SOA in the Real World

Track: Large-Scale Architectures, Case Studies, OT

Audience Level: High Level/Technical view

Time: Tuesday, November 15 16:45

Author: Ed Horst, AmberPoint

Author: Christopher Sirna, AmberPoint

Keywords: Web Services, SOA, .Net, XML, Enterprise Applications, Deployment


According to IDC Research, by 2008 the market for service oriented architecture will exceed $25 billion. SOA will become the dominant distributed computing architecture and will eventually define the fabric of computing. Most enterprise CIOs and CTOs are already beginning to understand that a Web services-based service oriented architecture (SOA) is an ideal means for achieving interoperability of disparate systems. However, before these enterprises can make production use of their loosely coupled systems, they must first overcome the obstacles of security and manageability.

Management is an essential for any organization planning to make production use of SOA. Even at the outset of a Web services project, success hinges on defining, tracking and controlling appropriate service levels. When implementing Web services, organizations need to review and analyze quality-of-service (QoS) metrics in order to plan for growth, minimize risk and justify additional investments. Once in production, loosely coupled systems require heightened security measures and a means for handling unexpected business conditions.

In this session, the author will review how two leading financial services organizations built and deployed production-ready SOA systems, and, as a result, significantly reduced development cycles and total cost of ownership. Ed will also discuss the benefits these companies have achieved from implementing their SOA systems, the challenges they overcame and how they plan to extend their SOA systems to realize greater business benefit in the future.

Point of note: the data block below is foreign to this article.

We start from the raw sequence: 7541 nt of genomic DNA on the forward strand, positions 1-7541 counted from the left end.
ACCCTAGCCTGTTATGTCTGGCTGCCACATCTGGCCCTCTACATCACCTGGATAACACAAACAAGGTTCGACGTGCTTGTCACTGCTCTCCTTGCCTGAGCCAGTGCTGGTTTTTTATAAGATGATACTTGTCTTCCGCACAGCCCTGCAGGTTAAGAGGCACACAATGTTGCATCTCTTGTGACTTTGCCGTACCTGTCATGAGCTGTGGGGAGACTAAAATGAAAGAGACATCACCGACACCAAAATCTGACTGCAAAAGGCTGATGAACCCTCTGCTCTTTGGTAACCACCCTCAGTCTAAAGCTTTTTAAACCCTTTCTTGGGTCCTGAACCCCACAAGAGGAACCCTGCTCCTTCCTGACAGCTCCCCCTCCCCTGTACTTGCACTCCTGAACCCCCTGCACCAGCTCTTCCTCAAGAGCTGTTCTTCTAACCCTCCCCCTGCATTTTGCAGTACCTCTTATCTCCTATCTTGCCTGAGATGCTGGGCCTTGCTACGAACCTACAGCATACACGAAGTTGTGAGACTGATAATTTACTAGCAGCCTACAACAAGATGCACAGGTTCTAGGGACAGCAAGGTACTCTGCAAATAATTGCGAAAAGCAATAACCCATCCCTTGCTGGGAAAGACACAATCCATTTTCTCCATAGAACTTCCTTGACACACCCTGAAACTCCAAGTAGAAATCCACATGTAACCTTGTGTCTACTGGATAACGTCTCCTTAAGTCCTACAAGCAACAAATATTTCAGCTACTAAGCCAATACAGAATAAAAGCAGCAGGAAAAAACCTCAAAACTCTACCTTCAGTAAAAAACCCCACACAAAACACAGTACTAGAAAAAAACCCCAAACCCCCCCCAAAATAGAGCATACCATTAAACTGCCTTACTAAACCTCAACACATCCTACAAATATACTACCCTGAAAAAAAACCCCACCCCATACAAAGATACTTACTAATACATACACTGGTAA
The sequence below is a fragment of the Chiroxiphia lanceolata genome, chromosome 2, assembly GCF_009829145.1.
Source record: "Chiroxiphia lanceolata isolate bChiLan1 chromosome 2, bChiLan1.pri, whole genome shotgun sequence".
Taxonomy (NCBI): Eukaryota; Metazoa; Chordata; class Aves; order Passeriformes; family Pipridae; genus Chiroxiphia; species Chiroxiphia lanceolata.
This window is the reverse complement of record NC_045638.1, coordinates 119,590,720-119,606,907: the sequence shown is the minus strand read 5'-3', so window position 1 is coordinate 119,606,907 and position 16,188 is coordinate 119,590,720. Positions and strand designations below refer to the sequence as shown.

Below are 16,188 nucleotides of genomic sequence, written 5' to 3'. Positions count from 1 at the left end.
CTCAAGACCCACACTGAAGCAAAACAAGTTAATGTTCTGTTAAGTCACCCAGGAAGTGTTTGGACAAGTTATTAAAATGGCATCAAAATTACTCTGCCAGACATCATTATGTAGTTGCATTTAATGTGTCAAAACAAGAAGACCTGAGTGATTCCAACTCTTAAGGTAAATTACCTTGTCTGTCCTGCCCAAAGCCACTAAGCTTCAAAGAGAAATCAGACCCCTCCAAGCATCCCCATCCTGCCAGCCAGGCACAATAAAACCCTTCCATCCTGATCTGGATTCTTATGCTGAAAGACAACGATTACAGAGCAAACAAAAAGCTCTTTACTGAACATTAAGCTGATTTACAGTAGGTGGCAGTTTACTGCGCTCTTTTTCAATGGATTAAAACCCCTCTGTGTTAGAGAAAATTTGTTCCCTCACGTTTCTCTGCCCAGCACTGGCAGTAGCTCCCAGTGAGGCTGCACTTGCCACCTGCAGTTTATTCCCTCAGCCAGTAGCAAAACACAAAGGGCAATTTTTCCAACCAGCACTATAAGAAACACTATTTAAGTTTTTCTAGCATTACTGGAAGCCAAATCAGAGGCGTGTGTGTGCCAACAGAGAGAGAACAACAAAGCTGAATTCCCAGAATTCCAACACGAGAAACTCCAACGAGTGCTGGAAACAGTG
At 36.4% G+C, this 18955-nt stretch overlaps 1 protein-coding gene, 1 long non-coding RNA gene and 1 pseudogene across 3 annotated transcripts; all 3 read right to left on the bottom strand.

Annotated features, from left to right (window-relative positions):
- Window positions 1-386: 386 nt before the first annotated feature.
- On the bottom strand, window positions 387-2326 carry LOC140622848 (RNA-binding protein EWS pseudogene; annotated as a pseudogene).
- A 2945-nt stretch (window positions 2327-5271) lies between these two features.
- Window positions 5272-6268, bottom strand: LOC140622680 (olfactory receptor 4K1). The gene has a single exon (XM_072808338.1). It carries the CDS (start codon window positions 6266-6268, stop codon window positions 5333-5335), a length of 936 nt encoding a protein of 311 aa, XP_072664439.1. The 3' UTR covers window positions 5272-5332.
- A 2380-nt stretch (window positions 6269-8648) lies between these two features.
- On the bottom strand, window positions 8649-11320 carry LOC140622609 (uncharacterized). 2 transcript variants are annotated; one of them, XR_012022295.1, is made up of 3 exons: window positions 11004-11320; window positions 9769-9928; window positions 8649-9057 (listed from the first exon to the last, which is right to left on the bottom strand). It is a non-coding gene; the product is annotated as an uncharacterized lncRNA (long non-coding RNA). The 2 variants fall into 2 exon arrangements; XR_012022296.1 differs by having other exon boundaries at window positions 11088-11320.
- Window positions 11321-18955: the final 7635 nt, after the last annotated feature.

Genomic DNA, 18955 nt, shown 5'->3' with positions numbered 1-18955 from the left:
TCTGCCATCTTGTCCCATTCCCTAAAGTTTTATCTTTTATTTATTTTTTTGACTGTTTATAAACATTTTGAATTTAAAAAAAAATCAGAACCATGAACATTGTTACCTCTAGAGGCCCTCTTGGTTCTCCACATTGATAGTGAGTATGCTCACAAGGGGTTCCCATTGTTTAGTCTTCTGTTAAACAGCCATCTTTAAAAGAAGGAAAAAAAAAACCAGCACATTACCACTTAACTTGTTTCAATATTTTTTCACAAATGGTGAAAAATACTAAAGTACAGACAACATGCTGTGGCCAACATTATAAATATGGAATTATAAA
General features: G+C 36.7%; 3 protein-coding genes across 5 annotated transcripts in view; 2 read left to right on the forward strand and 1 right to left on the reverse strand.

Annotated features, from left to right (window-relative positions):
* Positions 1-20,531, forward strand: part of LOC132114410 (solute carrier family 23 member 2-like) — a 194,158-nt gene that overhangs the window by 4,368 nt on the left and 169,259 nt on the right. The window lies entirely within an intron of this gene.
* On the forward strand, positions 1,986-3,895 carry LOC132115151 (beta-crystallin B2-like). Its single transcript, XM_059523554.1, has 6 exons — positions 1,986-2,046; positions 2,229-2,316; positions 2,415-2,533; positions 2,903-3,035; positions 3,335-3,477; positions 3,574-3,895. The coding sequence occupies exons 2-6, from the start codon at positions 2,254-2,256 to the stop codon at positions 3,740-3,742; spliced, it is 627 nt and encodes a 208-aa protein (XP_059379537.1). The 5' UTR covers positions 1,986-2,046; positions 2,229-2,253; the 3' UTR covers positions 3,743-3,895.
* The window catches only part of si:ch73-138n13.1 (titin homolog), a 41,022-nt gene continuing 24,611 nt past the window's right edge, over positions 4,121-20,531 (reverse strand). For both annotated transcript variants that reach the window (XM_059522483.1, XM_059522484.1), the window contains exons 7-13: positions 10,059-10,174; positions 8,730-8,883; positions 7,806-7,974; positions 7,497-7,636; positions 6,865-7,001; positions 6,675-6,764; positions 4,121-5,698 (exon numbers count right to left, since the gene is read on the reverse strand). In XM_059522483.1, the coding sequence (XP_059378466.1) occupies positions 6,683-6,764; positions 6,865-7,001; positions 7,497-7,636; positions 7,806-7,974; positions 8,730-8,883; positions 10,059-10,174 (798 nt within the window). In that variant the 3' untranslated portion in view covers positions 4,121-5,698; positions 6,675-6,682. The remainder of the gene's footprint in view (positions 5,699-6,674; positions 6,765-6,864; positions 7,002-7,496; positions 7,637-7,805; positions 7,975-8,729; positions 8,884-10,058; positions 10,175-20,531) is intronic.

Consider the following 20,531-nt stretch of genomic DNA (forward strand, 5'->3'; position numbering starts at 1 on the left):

Customer #1

A multibank holding company with a growing network of 82 offices in 16 U.S. states and international offices in six countries. This company has assets under administration of $2.4 trillion and assets under investment management of $535 billion.

This company's Enterprise Application Architecture Group faced a challenge that's increasingly common in corporate IT-the need for interoperability across disparate, distributed IT assets. The financial services leader had multiple data centers, Java-based client applications, .NET-based internal applications, messaging-based applications and legacy applications. After completing multiple POCs, they saw that a Web services-based service oriented architecture (SOA) would be the ideal means for achieving this interoperability. However, before they could make production use of its loosely coupled system, it required comprehensive management and security capabilities.

Customer #2

A financial services company with a services-based system that routes leads from the company's tax services organization to more than 250 financial advisor offices across the country, filtering through 3,000,000 messages per day. The company implemented SOA management that provides real-time performance monitoring in addition to detection of faults and exceptions. The benefits include rapid resolution of errors and lower costs of application development and production support.